Down the road I can even envision people building their own SAMS card (or something else) and the beauty of others doing it at the same time is that the newbies will have someone to ask for help and they build along side everyone else.

 

There are many practical projects that already exist. Design and development of new stuff seems to take YEARS in this hobby environment, not too practical for quarterly projects. This is just an idea, where it goes is up to everyone else.

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Hmmm... How about we source some arcade parts and build some Arcade-style box joys, wired up correctly for the TI?

 

Bonus goes to the best TI-related side-art. :)

 

I was thinking of this exact same thing. So hard that I have ordered the parts a few days ago!

 

I am also thinking of putting some quick release suction cups on the bottom of these things so you can get them stable for some of the games that you want to get that intense with.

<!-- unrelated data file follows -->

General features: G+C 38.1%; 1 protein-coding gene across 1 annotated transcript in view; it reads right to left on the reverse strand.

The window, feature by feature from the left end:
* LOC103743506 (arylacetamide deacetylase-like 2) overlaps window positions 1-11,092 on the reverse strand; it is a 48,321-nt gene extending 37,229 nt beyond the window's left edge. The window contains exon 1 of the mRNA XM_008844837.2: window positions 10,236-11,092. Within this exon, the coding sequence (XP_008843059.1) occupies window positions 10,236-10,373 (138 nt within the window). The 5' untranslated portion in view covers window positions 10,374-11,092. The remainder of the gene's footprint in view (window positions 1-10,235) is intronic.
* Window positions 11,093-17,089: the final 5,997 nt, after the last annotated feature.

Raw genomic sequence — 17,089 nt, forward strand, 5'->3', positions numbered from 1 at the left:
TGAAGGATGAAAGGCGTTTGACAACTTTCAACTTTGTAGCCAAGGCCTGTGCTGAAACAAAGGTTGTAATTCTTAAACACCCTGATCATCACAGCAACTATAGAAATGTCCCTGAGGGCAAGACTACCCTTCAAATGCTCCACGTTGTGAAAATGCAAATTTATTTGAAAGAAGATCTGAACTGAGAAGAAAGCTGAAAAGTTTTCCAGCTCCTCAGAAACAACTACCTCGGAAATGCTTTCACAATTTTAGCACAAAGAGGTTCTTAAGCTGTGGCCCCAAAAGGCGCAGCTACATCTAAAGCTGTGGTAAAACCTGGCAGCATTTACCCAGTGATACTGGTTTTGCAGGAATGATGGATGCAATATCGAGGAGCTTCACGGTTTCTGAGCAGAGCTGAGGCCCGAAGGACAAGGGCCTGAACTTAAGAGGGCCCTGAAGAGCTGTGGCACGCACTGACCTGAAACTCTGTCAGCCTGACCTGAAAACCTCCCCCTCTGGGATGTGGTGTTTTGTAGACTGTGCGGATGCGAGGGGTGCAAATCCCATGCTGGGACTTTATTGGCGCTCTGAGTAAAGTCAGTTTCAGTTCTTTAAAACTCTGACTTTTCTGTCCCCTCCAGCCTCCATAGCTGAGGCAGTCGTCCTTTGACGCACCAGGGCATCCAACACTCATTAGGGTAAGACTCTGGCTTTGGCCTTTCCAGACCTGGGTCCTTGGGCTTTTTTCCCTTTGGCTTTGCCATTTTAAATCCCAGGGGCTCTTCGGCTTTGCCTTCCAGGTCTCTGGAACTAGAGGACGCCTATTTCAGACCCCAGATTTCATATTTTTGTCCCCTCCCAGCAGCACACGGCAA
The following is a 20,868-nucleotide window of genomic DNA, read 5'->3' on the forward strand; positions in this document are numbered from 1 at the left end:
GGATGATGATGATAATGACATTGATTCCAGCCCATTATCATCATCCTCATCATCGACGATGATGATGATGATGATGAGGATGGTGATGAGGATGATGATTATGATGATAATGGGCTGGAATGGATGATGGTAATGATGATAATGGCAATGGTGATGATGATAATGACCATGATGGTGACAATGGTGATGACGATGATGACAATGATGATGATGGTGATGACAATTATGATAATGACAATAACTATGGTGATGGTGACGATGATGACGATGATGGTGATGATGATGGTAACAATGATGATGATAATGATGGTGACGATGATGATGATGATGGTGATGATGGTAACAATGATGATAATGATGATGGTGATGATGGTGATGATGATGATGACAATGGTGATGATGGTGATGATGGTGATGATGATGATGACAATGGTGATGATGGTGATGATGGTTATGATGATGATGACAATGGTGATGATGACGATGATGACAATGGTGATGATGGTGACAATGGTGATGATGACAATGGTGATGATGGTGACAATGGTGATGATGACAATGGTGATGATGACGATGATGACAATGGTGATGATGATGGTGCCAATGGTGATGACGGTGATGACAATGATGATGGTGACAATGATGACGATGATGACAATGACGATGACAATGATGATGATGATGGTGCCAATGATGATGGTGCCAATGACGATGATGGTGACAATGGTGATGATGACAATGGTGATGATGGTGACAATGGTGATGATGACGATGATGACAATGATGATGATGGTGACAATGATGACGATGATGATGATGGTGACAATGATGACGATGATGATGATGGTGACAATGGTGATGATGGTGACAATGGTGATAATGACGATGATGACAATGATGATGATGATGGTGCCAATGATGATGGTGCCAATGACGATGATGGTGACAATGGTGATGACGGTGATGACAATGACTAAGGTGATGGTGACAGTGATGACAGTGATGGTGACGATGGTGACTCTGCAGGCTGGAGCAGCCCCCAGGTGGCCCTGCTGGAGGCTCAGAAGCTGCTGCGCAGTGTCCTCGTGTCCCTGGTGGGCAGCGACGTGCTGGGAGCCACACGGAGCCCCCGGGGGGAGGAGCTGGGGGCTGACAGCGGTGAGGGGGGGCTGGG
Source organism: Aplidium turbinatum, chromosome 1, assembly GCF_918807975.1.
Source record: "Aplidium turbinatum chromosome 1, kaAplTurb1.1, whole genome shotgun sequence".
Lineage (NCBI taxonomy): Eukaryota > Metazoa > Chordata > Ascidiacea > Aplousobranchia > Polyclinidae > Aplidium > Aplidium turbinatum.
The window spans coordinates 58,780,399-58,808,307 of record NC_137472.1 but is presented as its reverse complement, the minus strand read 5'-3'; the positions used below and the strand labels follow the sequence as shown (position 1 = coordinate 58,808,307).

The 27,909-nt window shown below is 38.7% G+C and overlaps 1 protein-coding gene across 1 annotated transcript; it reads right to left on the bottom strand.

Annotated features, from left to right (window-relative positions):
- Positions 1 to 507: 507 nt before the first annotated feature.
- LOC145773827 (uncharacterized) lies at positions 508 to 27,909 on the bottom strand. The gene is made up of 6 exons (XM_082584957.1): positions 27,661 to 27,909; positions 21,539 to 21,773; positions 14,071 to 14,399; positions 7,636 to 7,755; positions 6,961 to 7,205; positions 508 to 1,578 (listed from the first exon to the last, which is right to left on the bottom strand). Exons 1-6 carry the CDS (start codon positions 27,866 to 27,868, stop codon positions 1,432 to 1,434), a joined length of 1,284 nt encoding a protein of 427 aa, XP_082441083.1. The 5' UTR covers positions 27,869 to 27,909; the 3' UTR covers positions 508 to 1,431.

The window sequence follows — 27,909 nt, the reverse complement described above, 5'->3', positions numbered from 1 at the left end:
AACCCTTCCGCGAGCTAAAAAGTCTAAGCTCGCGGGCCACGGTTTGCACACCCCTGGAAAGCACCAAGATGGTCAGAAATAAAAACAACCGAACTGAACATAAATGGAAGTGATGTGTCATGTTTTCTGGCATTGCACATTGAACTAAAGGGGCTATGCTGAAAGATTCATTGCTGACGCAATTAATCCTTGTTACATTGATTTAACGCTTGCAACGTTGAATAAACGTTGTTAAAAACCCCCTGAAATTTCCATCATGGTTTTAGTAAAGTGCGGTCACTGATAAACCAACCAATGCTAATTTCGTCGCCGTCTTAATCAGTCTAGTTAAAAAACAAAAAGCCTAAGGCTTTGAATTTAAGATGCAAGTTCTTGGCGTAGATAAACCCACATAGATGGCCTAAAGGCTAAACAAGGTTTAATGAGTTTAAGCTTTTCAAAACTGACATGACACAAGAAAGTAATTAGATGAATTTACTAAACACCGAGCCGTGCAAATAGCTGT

Edited by Cschneider

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It is possible to have a larger long term project like those mentioned above and several smaller 'Quarterly' project running simultaneously by various people / groups ?

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The Obvious PROJECT is build a completely NEW TI-99/4A .. the way it should of been built .. with more RAM , better graphics etc , yet still 100% backwards compatible.

 

TMS9900 CPU (as in original)

TIM9904A

TMS9901s

TMS9902s to give serial I/O

MORE RAM

MORE ROM

possibly even using a 74LS612 Memory Mapper?

Cartridge Slot as in original

V9958 video with 192K VRAM

SN76489 PSG

YMZ284 (AY-3-8910) Sound Chip

Real Time Clock

Maths FPU (AM9511 or similar) to speed up maths functions

8255 PIO for internal PATA IDE (CF card or Hard-Drive)

etc etc

 

Have a Turbo Mode where the TMS9900 is clocked at 16MHz(4MHz internall) , done by software.

a NEW Ti-99/4A using real hardware is well overdue, but it is a big project and can you get the people to do it ?

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I was thinking of this exact same thing. So hard that I have ordered the parts a few days ago!